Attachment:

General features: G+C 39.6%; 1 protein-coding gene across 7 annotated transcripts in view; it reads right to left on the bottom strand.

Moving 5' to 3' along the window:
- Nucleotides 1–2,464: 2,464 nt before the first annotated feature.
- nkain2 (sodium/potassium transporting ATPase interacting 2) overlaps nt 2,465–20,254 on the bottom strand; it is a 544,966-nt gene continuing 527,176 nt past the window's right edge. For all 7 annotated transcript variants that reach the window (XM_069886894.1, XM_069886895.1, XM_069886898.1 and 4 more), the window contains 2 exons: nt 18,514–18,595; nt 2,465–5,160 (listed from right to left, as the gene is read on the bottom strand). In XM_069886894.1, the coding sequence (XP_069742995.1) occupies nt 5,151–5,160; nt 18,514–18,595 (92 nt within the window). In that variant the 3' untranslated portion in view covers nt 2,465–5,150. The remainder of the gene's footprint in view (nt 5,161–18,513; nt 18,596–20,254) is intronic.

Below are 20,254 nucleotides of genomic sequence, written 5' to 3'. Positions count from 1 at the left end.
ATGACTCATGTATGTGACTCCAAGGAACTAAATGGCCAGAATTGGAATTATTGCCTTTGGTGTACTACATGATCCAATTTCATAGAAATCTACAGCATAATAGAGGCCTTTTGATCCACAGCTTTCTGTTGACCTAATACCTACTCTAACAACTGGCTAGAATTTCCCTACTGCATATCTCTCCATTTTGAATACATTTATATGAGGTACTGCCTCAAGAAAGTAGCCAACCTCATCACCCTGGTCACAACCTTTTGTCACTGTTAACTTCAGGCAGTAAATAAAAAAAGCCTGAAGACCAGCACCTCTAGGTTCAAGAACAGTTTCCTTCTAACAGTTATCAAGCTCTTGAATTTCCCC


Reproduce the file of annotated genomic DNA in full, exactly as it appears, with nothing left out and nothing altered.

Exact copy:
General features: G+C 39.6%; 1 protein-coding gene across 7 annotated transcripts in view; it reads right to left on the bottom strand.

Moving 5' to 3' along the window:
- Nucleotides 1–2,464: 2,464 nt before the first annotated feature.
- nkain2 (sodium/potassium transporting ATPase interacting 2) overlaps nt 2,465–20,254 on the bottom strand; it is a 544,966-nt gene continuing 527,176 nt past the window's right edge. For all 7 annotated transcript variants that reach the window (XM_069886894.1, XM_069886895.1, XM_069886898.1 and 4 more), the window contains 2 exons: nt 18,514–18,595; nt 2,465–5,160 (listed from right to left, as the gene is read on the bottom strand). In XM_069886894.1, the coding sequence (XP_069742995.1) occupies nt 5,151–5,160; nt 18,514–18,595 (92 nt within the window). In that variant the 3' untranslated portion in view covers nt 2,465–5,150. The remainder of the gene's footprint in view (nt 5,161–18,513; nt 18,596–20,254) is intronic.

Below are 20,254 nucleotides of genomic sequence, written 5' to 3'. Positions count from 1 at the left end.
ATGACTCATGTATGTGACTCCAAGGAACTAAATGGCCAGAATTGGAATTATTGCCTTTGGTGTACTACATGATCCAATTTCATAGAAATCTACAGCATAATAGAGGCCTTTTGATCCACAGCTTTCTGTTGACCTAATACCTACTCTAACAACTGGCTAGAATTTCCCTACTGCATATCTCTCCATTTTGAATACATTTATATGAGGTACTGCCTCAAGAAAGTAGCCAACCTCATCACCCTGGTCACAACCTTTTGTCACTGTTAACTTCAGGCAGTAAATAAAAAAAGCCTGAAGACCAGCACCTCTAGGTTCAAGAACAGTTTCCTTCTAACAGTTATCAAGCTCTTGAATTTCCCC